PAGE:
Al McFarlane, spoke with Dr. Oliver Williams and Dr. Harvey Linder during Shattering Silence: Effect of Depression on Black Men’s Health. – The Dallas Examiner screenshot/The Conversation with Al McFarlane video

(The Dallas Examiner) Depression is one of the most common mental disorders in the United States, affecting approximately 17 million people yearly. An empirical study found a prevalence of depression among African American men that ranged from 5% to 10%. The study also found that African American men face several risk factors but use mental health services less.

Shattering Silence: Effect of Depression on Black Men’s Health webinar was recently facilitated by Al McFarlane, the host of The Conversation with Al McFarlane. He was joined by Dr. Oliver Williams; Ricardo Soloman, MSW; and Dr. Harvey Linder, a psychologist. The conversation delved into the silent pain of depression among Black men and how this disorder affects Black individuals’ health and quality of life. The speakers shed light on the physical and mental effects of depression and highlighted its impact on personal relationships, family dynamics, productivity and community engagement.   

“The challenge for most people when trying to understand depression is that depression is one of the most common ailments that people suffer from. But there are different kinds of depression,” Linder stated.

There are three main types of depression: mild, moderate and severe.

Mild depression tends to be the most complex form of depression to diagnose because it doesn’t necessarily stop you from getting by day to day. You may not want to hang out with friends or go to school or work because you don’t feel well, but you can manage to make it.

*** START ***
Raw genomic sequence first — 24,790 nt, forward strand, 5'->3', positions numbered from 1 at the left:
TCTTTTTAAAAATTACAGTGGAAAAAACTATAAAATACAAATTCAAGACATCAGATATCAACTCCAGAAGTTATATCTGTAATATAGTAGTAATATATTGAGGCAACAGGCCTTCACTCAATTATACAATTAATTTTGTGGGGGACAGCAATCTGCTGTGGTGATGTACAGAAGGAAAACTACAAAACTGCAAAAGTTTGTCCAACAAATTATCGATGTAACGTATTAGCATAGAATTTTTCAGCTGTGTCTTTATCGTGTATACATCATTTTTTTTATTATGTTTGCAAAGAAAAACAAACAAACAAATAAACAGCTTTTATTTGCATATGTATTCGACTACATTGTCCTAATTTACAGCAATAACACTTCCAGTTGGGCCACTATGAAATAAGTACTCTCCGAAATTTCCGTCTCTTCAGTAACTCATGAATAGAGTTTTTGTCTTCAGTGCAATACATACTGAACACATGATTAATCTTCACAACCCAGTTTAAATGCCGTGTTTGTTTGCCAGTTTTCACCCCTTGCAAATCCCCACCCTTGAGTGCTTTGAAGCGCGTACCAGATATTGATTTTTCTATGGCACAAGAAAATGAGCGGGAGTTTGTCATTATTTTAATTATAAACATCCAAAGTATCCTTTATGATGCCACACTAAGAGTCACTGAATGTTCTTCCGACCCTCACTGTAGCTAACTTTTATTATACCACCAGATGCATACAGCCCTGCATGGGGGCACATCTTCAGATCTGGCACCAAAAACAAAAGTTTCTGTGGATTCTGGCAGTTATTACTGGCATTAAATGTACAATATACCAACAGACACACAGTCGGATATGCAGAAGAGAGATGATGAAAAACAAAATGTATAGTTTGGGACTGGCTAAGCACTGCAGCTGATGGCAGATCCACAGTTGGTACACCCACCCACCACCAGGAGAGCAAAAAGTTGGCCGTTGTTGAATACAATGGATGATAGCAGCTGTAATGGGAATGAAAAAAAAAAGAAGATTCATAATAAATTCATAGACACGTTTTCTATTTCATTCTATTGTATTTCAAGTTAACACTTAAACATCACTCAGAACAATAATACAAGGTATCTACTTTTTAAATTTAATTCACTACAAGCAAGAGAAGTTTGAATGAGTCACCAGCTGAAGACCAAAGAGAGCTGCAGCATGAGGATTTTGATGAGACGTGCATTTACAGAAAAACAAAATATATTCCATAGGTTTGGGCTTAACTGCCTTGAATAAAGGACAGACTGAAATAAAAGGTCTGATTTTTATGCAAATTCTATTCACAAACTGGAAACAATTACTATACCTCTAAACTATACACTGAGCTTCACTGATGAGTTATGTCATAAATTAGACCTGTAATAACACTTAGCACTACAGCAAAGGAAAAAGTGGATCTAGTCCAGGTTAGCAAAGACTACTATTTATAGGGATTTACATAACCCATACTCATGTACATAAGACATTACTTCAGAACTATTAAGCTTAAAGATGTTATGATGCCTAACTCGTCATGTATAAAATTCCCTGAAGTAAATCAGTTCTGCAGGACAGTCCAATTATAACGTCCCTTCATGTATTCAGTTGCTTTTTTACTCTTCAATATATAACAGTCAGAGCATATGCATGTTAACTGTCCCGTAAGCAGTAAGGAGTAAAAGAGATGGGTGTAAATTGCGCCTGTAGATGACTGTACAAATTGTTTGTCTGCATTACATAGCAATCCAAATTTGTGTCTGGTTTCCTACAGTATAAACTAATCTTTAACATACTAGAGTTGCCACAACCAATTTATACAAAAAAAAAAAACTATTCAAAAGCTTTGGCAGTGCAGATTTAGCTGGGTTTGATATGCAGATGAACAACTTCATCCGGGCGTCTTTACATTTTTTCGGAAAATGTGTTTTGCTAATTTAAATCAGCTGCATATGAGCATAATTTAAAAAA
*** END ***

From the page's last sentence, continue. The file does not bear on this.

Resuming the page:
Moderate depression is more than just having difficulty getting through the day. You may struggle in relationships with friends and family; see your grades or work performance decline; have trouble getting out of bed in the morning; or stay up too late.

Depression becomes severe when you experience symptoms over some time, often months. A sign of severe depression is a constant feeling that the things you used to enjoy no longer feel good. Other symptoms include struggling with feelings of worthlessness and guilt; feeling easily tired or constantly low on energy; or having thoughts of self-injury or suicide.   

“Depression is both an illness in itself, but it also a common symptom of other illnesses or, it’s also a common symptom of things that are not an illness, but are actually social conditions,” Linder said, “Depression is often either misdiagnosed, wrongly diagnosed, or under-diagnosed or over-diagnosed.”

Blacks are misdiagnosed and subsequently untreated for depression due to social, historical and structural factors. Those factors include structural racism in the medical system, underrepresentation of Black providers in mental health care, disparities in access to care, and stigmas.

The speakers discussed the nuances of depression that apply to Black men.

“The assault on our concept of self … when we have a concept of who we are and what we’re capable of, being impacted by what we are dealing with in racism in our society, that in itself can lead to ending up with a depressed mood because you have this negative self-concept that’s visited on you by society,” Linder explained, “As African Americans, we’re also depressed because of the sociological things that are going on.”